Event Title

Phonological and Semantic Effects on False Memory

Location

Parker-Reed, SSWAC

Start Date

30-4-2015 11:00 AM

End Date

30-4-2015 1:55 PM

Project Type

Poster

Description

False memory is a recollection of an event that did not actually occur, or in this study the recollection of a word that did not actually appear on a list. The goal of the study was to examine what types of relationships result in the highest rate of false memory. In the study participants studied 10 lists of 9 items (such as bat, call, claw, furry, meow, pounce, sat, scratch and stray) related to a non-presented word (called a lure item, such as cat). For each lure item, such as dog, five lists were developed: associative (A, e.g., leash, bark), associative + categorical (A+C; e.g., wolf, fox), orthographic/phonological (OP; e.g., dot, log), and hybrid lists that contained both A and OP items or A+C and OP items. All of the lists were matched along lexical and semantic factors and the same lures were used across the different list types. Similarity at a categorical level contributes more to false memory than similarity at an associative or orthographic/phonological level and hybrid lists did not differ from pure lists. This replicates the feature boost that reflects the effects of sharing both meaning and association resulting in higher recall reported in an earlier study.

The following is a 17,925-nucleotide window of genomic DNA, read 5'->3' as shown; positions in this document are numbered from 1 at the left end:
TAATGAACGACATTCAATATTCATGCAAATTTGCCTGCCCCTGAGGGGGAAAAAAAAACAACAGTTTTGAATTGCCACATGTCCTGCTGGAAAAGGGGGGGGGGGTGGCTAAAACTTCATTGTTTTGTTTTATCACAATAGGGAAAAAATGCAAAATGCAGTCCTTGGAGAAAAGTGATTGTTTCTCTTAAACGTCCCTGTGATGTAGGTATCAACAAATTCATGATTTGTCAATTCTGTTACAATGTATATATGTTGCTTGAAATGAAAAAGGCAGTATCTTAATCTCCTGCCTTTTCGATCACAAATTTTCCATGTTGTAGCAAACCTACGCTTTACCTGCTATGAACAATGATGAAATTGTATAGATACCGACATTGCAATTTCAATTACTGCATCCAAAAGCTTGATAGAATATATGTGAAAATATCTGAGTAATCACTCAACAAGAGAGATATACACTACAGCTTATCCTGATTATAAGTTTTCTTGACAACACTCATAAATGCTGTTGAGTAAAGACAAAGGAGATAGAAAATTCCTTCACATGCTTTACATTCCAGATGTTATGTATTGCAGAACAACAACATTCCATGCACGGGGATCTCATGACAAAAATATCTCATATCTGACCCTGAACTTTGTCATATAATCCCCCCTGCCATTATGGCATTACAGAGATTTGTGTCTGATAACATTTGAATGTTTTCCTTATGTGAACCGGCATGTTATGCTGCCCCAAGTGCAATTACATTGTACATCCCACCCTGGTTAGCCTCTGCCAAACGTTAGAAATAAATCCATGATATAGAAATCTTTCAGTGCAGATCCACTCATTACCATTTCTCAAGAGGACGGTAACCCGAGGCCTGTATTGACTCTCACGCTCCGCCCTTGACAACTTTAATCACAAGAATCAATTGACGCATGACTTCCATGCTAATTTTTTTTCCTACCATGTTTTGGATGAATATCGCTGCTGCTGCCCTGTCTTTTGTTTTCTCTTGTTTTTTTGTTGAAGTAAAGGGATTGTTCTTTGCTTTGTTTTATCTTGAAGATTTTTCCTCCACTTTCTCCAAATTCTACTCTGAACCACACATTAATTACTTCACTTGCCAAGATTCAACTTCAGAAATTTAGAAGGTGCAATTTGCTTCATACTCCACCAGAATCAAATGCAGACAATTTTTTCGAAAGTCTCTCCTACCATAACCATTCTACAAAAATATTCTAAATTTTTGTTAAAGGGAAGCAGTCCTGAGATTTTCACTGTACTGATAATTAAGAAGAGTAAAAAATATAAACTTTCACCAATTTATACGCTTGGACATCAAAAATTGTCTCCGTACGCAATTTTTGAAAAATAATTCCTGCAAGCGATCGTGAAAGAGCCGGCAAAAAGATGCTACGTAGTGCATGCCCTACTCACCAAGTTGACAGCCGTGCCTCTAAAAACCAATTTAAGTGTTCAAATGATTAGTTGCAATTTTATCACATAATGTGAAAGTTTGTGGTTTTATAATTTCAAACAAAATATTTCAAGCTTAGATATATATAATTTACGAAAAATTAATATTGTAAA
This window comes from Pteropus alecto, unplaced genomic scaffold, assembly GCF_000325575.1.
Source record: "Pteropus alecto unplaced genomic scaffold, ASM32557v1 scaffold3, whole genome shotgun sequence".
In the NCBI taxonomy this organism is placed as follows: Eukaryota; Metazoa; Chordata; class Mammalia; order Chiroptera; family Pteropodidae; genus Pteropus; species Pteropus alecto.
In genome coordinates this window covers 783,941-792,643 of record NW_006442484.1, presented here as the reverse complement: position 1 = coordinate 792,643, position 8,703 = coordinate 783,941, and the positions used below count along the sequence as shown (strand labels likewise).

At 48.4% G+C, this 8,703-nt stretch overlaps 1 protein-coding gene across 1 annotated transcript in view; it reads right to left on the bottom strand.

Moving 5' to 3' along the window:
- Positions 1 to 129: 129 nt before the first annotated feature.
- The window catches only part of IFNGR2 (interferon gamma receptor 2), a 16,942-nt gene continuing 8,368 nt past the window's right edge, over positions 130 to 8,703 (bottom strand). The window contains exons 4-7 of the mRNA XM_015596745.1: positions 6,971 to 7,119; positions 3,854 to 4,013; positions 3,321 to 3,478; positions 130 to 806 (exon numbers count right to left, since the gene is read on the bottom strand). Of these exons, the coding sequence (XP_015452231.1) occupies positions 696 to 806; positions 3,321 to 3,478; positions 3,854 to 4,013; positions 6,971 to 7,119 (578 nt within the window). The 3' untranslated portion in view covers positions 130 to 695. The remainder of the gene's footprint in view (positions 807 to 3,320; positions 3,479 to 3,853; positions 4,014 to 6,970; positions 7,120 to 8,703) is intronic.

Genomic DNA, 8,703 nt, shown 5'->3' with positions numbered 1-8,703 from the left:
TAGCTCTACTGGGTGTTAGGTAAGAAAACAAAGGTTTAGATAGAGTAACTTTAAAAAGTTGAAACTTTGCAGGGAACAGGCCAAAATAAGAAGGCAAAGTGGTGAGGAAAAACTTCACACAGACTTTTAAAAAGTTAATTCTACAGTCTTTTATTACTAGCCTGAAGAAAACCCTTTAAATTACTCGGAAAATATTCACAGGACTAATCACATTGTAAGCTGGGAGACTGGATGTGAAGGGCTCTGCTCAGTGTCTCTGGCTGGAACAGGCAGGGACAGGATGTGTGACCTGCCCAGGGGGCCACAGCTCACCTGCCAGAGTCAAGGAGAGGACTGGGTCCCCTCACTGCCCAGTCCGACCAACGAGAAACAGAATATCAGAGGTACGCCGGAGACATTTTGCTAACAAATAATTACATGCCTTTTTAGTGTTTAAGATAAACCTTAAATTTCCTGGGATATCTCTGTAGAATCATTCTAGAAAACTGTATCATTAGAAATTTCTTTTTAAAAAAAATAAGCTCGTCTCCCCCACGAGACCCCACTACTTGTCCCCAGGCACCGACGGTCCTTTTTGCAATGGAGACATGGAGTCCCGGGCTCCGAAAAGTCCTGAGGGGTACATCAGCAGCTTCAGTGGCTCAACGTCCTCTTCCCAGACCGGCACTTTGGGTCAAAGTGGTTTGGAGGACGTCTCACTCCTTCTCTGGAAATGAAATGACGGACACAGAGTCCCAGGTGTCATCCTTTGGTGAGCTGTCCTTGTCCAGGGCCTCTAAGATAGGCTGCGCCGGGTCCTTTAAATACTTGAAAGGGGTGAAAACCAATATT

Sponsoring Department

Colby College. Psychology Dept.

CLAS Field of Study

Social Sciences

Event Website

http://www.colby.edu/clas

ID

1138

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Apr 30th, 11:00 AM Apr 30th, 1:55 PM

Phonological and Semantic Effects on False Memory

Parker-Reed, SSWAC

False memory is a recollection of an event that did not actually occur, or in this study the recollection of a word that did not actually appear on a list. The goal of the study was to examine what types of relationships result in the highest rate of false memory. In the study participants studied 10 lists of 9 items (such as bat, call, claw, furry, meow, pounce, sat, scratch and stray) related to a non-presented word (called a lure item, such as cat). For each lure item, such as dog, five lists were developed: associative (A, e.g., leash, bark), associative + categorical (A+C; e.g., wolf, fox), orthographic/phonological (OP; e.g., dot, log), and hybrid lists that contained both A and OP items or A+C and OP items. All of the lists were matched along lexical and semantic factors and the same lures were used across the different list types. Similarity at a categorical level contributes more to false memory than similarity at an associative or orthographic/phonological level and hybrid lists did not differ from pure lists. This replicates the feature boost that reflects the effects of sharing both meaning and association resulting in higher recall reported in an earlier study.

http://digitalcommons.colby.edu/clas/2015/program/46